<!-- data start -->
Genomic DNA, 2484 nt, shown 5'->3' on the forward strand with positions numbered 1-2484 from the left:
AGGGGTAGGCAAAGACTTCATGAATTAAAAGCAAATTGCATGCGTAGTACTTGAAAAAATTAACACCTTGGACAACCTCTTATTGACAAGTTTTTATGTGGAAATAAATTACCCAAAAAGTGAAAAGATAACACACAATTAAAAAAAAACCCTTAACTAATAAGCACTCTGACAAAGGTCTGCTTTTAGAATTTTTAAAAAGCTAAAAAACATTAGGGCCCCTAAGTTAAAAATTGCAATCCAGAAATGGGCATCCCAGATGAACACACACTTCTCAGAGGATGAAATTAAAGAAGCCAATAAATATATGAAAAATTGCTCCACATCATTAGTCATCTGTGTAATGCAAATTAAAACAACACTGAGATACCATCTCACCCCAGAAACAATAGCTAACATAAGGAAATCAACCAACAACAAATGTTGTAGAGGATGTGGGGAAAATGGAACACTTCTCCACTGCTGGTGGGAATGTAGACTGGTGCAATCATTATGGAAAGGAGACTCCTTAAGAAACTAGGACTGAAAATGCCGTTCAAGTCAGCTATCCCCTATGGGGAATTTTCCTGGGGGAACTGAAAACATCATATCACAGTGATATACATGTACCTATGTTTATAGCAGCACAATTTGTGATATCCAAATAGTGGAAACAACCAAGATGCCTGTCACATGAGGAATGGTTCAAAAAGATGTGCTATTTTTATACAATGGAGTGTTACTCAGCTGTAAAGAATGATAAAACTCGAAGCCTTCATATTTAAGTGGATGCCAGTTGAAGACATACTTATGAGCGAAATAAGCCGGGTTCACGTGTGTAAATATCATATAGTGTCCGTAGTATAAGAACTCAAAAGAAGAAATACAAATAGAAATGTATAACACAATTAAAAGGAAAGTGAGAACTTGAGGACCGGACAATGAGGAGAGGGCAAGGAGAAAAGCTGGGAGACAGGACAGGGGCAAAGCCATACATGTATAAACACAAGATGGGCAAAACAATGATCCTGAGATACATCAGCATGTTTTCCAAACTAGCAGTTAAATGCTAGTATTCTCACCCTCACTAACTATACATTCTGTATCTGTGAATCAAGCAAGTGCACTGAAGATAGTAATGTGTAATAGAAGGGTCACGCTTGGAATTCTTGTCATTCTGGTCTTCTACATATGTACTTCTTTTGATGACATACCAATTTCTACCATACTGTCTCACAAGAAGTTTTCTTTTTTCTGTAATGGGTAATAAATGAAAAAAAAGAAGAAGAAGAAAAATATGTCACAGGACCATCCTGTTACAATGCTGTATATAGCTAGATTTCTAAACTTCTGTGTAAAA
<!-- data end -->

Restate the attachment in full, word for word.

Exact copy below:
Genomic DNA, 2484 nt, shown 5'->3' on the forward strand with positions numbered 1-2484 from the left:
AGGGGTAGGCAAAGACTTCATGAATTAAAAGCAAATTGCATGCGTAGTACTTGAAAAAATTAACACCTTGGACAACCTCTTATTGACAAGTTTTTATGTGGAAATAAATTACCCAAAAAGTGAAAAGATAACACACAATTAAAAAAAAACCCTTAACTAATAAGCACTCTGACAAAGGTCTGCTTTTAGAATTTTTAAAAAGCTAAAAAACATTAGGGCCCCTAAGTTAAAAATTGCAATCCAGAAATGGGCATCCCAGATGAACACACACTTCTCAGAGGATGAAATTAAAGAAGCCAATAAATATATGAAAAATTGCTCCACATCATTAGTCATCTGTGTAATGCAAATTAAAACAACACTGAGATACCATCTCACCCCAGAAACAATAGCTAACATAAGGAAATCAACCAACAACAAATGTTGTAGAGGATGTGGGGAAAATGGAACACTTCTCCACTGCTGGTGGGAATGTAGACTGGTGCAATCATTATGGAAAGGAGACTCCTTAAGAAACTAGGACTGAAAATGCCGTTCAAGTCAGCTATCCCCTATGGGGAATTTTCCTGGGGGAACTGAAAACATCATATCACAGTGATATACATGTACCTATGTTTATAGCAGCACAATTTGTGATATCCAAATAGTGGAAACAACCAAGATGCCTGTCACATGAGGAATGGTTCAAAAAGATGTGCTATTTTTATACAATGGAGTGTTACTCAGCTGTAAAGAATGATAAAACTCGAAGCCTTCATATTTAAGTGGATGCCAGTTGAAGACATACTTATGAGCGAAATAAGCCGGGTTCACGTGTGTAAATATCATATAGTGTCCGTAGTATAAGAACTCAAAAGAAGAAATACAAATAGAAATGTATAACACAATTAAAAGGAAAGTGAGAACTTGAGGACCGGACAATGAGGAGAGGGCAAGGAGAAAAGCTGGGAGACAGGACAGGGGCAAAGCCATACATGTATAAACACAAGATGGGCAAAACAATGATCCTGAGATACATCAGCATGTTTTCCAAACTAGCAGTTAAATGCTAGTATTCTCACCCTCACTAACTATACATTCTGTATCTGTGAATCAAGCAAGTGCACTGAAGATAGTAATGTGTAATAGAAGGGTCACGCTTGGAATTCTTGTCATTCTGGTCTTCTACATATGTACTTCTTTTGATGACATACCAATTTCTACCATACTGTCTCACAAGAAGTTTTCTTTTTTCTGTAATGGGTAATAAATGAAAAAAAAGAAGAAGAAGAAAAATATGTCACAGGACCATCCTGTTACAATGCTGTATATAGCTAGATTTCTAAACTTCTGTGTAAAA